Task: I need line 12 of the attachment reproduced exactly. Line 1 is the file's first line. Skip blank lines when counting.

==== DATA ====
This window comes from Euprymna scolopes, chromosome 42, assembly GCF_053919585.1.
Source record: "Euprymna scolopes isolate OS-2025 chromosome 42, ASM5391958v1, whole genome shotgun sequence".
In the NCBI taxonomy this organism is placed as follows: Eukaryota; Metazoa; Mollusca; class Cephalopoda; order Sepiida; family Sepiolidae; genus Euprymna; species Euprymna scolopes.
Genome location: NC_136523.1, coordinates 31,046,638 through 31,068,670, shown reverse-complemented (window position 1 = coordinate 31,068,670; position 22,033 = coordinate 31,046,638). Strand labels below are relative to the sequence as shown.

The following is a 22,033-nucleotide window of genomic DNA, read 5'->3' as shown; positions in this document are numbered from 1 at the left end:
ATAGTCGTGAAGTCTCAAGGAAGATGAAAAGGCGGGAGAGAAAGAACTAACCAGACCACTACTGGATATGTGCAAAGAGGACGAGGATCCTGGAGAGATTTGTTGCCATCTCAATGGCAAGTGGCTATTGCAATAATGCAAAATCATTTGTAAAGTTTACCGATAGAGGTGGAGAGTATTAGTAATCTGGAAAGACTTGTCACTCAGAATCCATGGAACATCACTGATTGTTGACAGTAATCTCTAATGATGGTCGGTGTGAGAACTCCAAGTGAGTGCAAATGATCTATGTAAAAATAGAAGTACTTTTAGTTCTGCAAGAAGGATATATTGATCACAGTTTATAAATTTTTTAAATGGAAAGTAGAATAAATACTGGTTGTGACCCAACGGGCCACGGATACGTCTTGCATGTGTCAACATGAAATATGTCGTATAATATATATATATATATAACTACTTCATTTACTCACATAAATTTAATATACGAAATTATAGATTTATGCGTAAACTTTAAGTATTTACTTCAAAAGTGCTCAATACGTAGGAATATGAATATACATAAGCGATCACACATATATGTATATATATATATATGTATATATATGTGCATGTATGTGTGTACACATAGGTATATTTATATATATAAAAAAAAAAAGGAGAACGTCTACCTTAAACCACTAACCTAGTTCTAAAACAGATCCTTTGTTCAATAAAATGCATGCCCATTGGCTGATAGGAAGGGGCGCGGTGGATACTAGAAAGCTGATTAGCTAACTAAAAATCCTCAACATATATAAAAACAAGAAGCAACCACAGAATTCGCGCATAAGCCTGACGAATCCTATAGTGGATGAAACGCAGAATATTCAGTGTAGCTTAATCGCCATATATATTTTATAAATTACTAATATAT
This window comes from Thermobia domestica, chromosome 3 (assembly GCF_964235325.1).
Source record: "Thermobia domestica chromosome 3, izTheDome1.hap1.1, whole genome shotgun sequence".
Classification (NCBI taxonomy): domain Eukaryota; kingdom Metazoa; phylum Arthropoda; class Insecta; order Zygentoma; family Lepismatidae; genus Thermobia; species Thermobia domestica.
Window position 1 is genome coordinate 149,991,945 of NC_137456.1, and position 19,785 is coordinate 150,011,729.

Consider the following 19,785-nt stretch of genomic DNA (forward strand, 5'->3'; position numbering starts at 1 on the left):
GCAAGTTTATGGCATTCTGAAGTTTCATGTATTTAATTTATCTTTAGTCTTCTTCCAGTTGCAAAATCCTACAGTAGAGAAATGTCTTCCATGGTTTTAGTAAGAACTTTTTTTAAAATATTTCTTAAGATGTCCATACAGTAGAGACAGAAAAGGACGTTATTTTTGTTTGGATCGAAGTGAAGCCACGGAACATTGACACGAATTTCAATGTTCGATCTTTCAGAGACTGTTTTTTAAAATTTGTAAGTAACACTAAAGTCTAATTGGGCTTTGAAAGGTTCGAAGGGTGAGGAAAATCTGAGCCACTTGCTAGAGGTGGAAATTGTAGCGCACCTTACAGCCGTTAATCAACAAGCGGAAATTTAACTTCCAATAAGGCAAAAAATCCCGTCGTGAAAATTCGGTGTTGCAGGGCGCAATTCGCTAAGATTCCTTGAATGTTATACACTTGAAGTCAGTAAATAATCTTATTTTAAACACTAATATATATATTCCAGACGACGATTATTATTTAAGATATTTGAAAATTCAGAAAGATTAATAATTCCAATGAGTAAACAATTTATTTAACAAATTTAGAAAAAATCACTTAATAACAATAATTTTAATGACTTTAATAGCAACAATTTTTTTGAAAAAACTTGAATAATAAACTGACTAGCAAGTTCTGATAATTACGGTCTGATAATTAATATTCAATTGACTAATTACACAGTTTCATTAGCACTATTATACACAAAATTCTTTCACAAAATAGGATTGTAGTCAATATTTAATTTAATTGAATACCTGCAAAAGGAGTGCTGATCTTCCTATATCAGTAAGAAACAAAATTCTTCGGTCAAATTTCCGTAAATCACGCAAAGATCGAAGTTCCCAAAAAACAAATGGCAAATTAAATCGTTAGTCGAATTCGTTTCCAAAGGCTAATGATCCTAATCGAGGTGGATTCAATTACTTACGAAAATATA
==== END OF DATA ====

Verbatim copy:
GCAAGTTTATGGCATTCTGAAGTTTCATGTATTTAATTTATCTTTAGTCTTCTTCCAGTTGCAAAATCCTACAGTAGAGAAATGTCTTCCATGGTTTTAGTAAGAACTTTTTTTAAAATATTTCTTAAGATGTCCATACAGTAGAGACAGAAAAGGACGTTATTTTTGTTTGGATCGAAGTGAAGCCACGGAACATTGACACGAATTTCAATGTTCGATCTTTCAGAGACTGTTTTTTAAAATTTGTAAGTAACACTAAAGTCTAATTGGGCTTTGAAAGGTTCGAAGGGTGAGGAAAATCTGAGCCACTTGCTAGAGGTGGAAATTGTAGCGCACCTTACAGCCGTTAATCAACAAGCGGAAATTTAACTTCCAATAAGGCAAAAAATCCCGTCGTGAAAATTCGGTGTTGCAGGGCGCAATTCGCTAAGATTCCTTGAATGTTATACACTTGAAGTCAGTAAATAATCTTATTTTAAACACTAATATATATATTCCAGACGACGATTATTATTTAAGATATTTGAAAATTCAGAAAGATTAATAATTCCAATGAGTAAACAATTTATTTAACAAATTTAGAAAAAATCACTTAATAACAATAATTTTAATGACTTTAATAGCAACAATTTTTTTGAAAAAACTTGAATAATAAACTGACTAGCAAGTTCTGATAATTACGGTCTGATAATTAATATTCAATTGACTAATTACACAGTTTCATTAGCACTATTATACACAAAATTCTTTCACAAAATAGGATTGTAGTCAATATTTAATTTAATTGAATACCTGCAAAAGGAGTGCTGATCTTCCTATATCAGTAAGAAACAAAATTCTTCGGTCAAATTTCCGTAAATCACGCAAAGATCGAAGTTCCCAAAAAACAAATGGCAAATTAAATCGTTAGTCGAATTCGTTTCCAAAGGCTAATGATCCTAATCGAGGTGGATTCAATTACTTACGAAAATATA